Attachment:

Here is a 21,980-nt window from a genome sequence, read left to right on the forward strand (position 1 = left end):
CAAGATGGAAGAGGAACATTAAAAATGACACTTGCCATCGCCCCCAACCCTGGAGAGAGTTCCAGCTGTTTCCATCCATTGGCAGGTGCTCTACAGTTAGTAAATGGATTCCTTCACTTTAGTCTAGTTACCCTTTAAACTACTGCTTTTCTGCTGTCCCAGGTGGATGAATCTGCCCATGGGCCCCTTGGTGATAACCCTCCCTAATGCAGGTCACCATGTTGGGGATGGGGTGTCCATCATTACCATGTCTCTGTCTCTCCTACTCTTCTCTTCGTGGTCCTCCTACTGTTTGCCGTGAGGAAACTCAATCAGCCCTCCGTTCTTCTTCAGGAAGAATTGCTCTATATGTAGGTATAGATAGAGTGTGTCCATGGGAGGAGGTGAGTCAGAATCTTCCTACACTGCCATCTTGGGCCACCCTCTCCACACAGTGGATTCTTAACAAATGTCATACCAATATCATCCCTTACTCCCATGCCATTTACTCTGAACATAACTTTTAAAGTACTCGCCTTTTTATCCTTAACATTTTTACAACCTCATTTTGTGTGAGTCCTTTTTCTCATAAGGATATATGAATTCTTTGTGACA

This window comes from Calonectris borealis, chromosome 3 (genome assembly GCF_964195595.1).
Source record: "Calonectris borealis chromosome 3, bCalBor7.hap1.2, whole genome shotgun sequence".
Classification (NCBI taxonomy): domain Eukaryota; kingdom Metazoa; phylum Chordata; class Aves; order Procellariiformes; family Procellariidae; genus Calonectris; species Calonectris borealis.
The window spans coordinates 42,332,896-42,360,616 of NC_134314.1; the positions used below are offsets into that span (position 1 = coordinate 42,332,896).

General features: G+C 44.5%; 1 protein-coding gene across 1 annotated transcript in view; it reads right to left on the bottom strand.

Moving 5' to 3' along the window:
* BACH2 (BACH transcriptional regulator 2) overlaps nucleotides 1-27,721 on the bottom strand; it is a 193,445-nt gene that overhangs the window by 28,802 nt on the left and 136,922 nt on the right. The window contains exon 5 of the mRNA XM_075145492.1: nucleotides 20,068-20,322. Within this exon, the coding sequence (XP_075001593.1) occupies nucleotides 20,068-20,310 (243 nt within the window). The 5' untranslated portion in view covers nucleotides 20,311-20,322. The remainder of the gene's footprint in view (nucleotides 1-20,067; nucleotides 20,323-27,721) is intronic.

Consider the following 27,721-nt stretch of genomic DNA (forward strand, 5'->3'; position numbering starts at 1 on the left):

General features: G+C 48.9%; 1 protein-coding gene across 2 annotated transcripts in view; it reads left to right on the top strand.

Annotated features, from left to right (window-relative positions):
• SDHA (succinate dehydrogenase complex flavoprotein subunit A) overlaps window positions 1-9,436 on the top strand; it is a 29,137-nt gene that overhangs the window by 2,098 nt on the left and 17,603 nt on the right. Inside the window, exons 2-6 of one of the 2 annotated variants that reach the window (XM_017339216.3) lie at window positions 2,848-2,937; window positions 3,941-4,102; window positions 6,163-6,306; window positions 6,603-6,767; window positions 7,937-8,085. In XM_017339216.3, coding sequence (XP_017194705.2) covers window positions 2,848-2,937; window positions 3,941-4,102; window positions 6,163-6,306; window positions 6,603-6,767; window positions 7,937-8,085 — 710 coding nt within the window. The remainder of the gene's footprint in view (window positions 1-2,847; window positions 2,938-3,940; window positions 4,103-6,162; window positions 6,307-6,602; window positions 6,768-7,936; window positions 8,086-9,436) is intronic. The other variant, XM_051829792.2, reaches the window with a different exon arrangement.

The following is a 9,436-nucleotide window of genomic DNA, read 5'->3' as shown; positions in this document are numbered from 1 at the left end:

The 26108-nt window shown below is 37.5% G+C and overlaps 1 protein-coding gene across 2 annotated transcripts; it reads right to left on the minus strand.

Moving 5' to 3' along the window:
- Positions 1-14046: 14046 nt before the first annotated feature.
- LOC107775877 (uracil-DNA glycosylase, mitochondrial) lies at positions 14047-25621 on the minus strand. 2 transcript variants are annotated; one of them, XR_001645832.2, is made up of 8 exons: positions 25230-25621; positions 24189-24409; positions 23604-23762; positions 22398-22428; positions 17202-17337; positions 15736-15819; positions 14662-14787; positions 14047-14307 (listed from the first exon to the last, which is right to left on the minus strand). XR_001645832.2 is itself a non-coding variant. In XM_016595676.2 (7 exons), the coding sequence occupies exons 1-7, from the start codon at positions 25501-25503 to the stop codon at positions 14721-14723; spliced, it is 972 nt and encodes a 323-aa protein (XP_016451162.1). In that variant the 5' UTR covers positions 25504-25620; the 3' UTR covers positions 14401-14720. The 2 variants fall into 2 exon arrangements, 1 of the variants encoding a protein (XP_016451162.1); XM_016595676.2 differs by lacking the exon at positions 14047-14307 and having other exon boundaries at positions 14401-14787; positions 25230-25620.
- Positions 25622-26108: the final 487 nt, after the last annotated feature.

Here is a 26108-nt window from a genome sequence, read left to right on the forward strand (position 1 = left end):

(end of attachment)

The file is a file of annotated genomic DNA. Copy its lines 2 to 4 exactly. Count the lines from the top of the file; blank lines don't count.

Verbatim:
CAAGATGGAAGAGGAACATTAAAAATGACACTTGCCATCGCCCCCAACCCTGGAGAGAGTTCCAGCTGTTTCCATCCATTGGCAGGTGCTCTACAGTTAGTAAATGGATTCCTTCACTTTAGTCTAGTTACCCTTTAAACTACTGCTTTTCTGCTGTCCCAGGTGGATGAATCTGCCCATGGGCCCCTTGGTGATAACCCTCCCTAATGCAGGTCACCATGTTGGGGATGGGGTGTCCATCATTACCATGTCTCTGTCTCTCCTACTCTTCTCTTCGTGGTCCTCCTACTGTTTGCCGTGAGGAAACTCAATCAGCCCTCCGTTCTTCTTCAGGAAGAATTGCTCTATATGTAGGTATAGATAGAGTGTGTCCATGGGAGGAGGTGAGTCAGAATCTTCCTACACTGCCATCTTGGGCCACCCTCTCCACACAGTGGATTCTTAACAAATGTCATACCAATATCATCCCTTACTCCCATGCCATTTACTCTGAACATAACTTTTAAAGTACTCGCCTTTTTATCCTTAACATTTTTACAACCTCATTTTGTGTGAGTCCTTTTTCTCATAAGGATATATGAATTCTTTGTGACA

This window comes from Calonectris borealis, chromosome 3 (genome assembly GCF_964195595.1).
Source record: "Calonectris borealis chromosome 3, bCalBor7.hap1.2, whole genome shotgun sequence".